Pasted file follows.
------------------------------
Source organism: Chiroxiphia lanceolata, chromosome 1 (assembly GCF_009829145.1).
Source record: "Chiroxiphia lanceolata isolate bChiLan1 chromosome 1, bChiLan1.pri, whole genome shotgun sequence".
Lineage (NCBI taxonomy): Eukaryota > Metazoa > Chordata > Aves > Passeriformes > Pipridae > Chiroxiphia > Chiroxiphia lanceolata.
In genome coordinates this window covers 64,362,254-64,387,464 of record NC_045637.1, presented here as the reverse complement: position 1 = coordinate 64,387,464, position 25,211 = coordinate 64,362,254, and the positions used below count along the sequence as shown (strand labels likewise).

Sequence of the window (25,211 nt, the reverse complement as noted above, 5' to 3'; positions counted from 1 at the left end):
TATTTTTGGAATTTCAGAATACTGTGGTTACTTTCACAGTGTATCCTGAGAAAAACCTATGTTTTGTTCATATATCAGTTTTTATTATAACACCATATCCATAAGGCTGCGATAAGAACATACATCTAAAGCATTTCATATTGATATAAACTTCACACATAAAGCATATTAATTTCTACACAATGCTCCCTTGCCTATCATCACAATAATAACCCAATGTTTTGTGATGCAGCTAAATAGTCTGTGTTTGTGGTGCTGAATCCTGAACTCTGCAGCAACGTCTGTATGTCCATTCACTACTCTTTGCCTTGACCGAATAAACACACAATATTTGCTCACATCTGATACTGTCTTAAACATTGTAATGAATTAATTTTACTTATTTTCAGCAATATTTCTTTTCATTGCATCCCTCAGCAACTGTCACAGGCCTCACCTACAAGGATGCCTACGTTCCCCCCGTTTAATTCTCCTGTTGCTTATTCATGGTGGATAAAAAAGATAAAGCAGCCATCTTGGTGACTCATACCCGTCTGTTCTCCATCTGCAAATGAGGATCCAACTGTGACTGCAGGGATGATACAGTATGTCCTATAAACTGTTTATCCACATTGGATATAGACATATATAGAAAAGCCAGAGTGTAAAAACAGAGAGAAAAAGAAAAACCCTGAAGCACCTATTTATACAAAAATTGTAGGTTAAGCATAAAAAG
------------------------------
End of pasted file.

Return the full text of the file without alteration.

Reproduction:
Source organism: Chiroxiphia lanceolata, chromosome 1 (assembly GCF_009829145.1).
Source record: "Chiroxiphia lanceolata isolate bChiLan1 chromosome 1, bChiLan1.pri, whole genome shotgun sequence".
Lineage (NCBI taxonomy): Eukaryota > Metazoa > Chordata > Aves > Passeriformes > Pipridae > Chiroxiphia > Chiroxiphia lanceolata.
In genome coordinates this window covers 64,362,254-64,387,464 of record NC_045637.1, presented here as the reverse complement: position 1 = coordinate 64,387,464, position 25,211 = coordinate 64,362,254, and the positions used below count along the sequence as shown (strand labels likewise).

Sequence of the window (25,211 nt, the reverse complement as noted above, 5' to 3'; positions counted from 1 at the left end):
TATTTTTGGAATTTCAGAATACTGTGGTTACTTTCACAGTGTATCCTGAGAAAAACCTATGTTTTGTTCATATATCAGTTTTTATTATAACACCATATCCATAAGGCTGCGATAAGAACATACATCTAAAGCATTTCATATTGATATAAACTTCACACATAAAGCATATTAATTTCTACACAATGCTCCCTTGCCTATCATCACAATAATAACCCAATGTTTTGTGATGCAGCTAAATAGTCTGTGTTTGTGGTGCTGAATCCTGAACTCTGCAGCAACGTCTGTATGTCCATTCACTACTCTTTGCCTTGACCGAATAAACACACAATATTTGCTCACATCTGATACTGTCTTAAACATTGTAATGAATTAATTTTACTTATTTTCAGCAATATTTCTTTTCATTGCATCCCTCAGCAACTGTCACAGGCCTCACCTACAAGGATGCCTACGTTCCCCCCGTTTAATTCTCCTGTTGCTTATTCATGGTGGATAAAAAAGATAAAGCAGCCATCTTGGTGACTCATACCCGTCTGTTCTCCATCTGCAAATGAGGATCCAACTGTGACTGCAGGGATGATACAGTATGTCCTATAAACTGTTTATCCACATTGGATATAGACATATATAGAAAAGCCAGAGTGTAAAAACAGAGAGAAAAAGAAAAACCCTGAAGCACCTATTTATACAAAAATTGTAGGTTAAGCATAAAAAG